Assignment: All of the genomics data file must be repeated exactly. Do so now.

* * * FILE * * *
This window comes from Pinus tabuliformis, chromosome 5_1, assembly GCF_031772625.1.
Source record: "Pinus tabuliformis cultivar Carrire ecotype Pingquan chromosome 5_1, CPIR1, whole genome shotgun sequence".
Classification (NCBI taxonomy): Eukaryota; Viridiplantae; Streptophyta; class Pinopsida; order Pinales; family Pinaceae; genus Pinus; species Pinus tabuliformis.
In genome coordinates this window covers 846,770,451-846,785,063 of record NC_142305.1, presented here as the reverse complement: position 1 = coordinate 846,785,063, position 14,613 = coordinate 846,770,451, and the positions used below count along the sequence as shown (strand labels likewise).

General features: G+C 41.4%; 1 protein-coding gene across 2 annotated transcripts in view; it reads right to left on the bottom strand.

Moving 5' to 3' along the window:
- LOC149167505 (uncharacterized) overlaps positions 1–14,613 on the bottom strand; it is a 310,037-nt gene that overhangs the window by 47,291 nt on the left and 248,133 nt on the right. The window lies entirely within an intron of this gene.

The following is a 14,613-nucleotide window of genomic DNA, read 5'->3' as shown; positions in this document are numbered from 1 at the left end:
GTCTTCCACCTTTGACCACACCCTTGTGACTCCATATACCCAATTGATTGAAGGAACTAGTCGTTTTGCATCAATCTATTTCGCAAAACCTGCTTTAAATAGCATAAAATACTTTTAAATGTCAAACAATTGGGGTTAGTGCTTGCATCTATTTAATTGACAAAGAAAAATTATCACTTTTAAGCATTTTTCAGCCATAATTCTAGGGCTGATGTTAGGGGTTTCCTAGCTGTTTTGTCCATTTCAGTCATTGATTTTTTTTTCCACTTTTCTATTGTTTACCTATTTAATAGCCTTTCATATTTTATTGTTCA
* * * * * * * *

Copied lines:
This window comes from Pinus tabuliformis, chromosome 5_1, assembly GCF_031772625.1.
Source record: "Pinus tabuliformis cultivar Carrire ecotype Pingquan chromosome 5_1, CPIR1, whole genome shotgun sequence".
Classification (NCBI taxonomy): Eukaryota; Viridiplantae; Streptophyta; class Pinopsida; order Pinales; family Pinaceae; genus Pinus; species Pinus tabuliformis.
In genome coordinates this window covers 846,770,451-846,785,063 of record NC_142305.1, presented here as the reverse complement: position 1 = coordinate 846,785,063, position 14,613 = coordinate 846,770,451, and the positions used below count along the sequence as shown (strand labels likewise).

General features: G+C 41.4%; 1 protein-coding gene across 2 annotated transcripts in view; it reads right to left on the bottom strand.

Moving 5' to 3' along the window:
- LOC149167505 (uncharacterized) overlaps positions 1–14,613 on the bottom strand; it is a 310,037-nt gene that overhangs the window by 47,291 nt on the left and 248,133 nt on the right. The window lies entirely within an intron of this gene.

The following is a 14,613-nucleotide window of genomic DNA, read 5'->3' as shown; positions in this document are numbered from 1 at the left end:
GTCTTCCACCTTTGACCACACCCTTGTGACTCCATATACCCAATTGATTGAAGGAACTAGTCGTTTTGCATCAATCTATTTCGCAAAACCTGCTTTAAATAGCATAAAATACTTTTAAATGTCAAACAATTGGGGTTAGTGCTTGCATCTATTTAATTGACAAAGAAAAATTATCACTTTTAAGCATTTTTCAGCCATAATTCTAGGGCTGATGTTAGGGGTTTCCTAGCTGTTTTGTCCATTTCAGTCATTGATTTTTTTTTCCACTTTTCTATTGTTTACCTATTTAATAGCCTTTCATATTTTATTGTTCA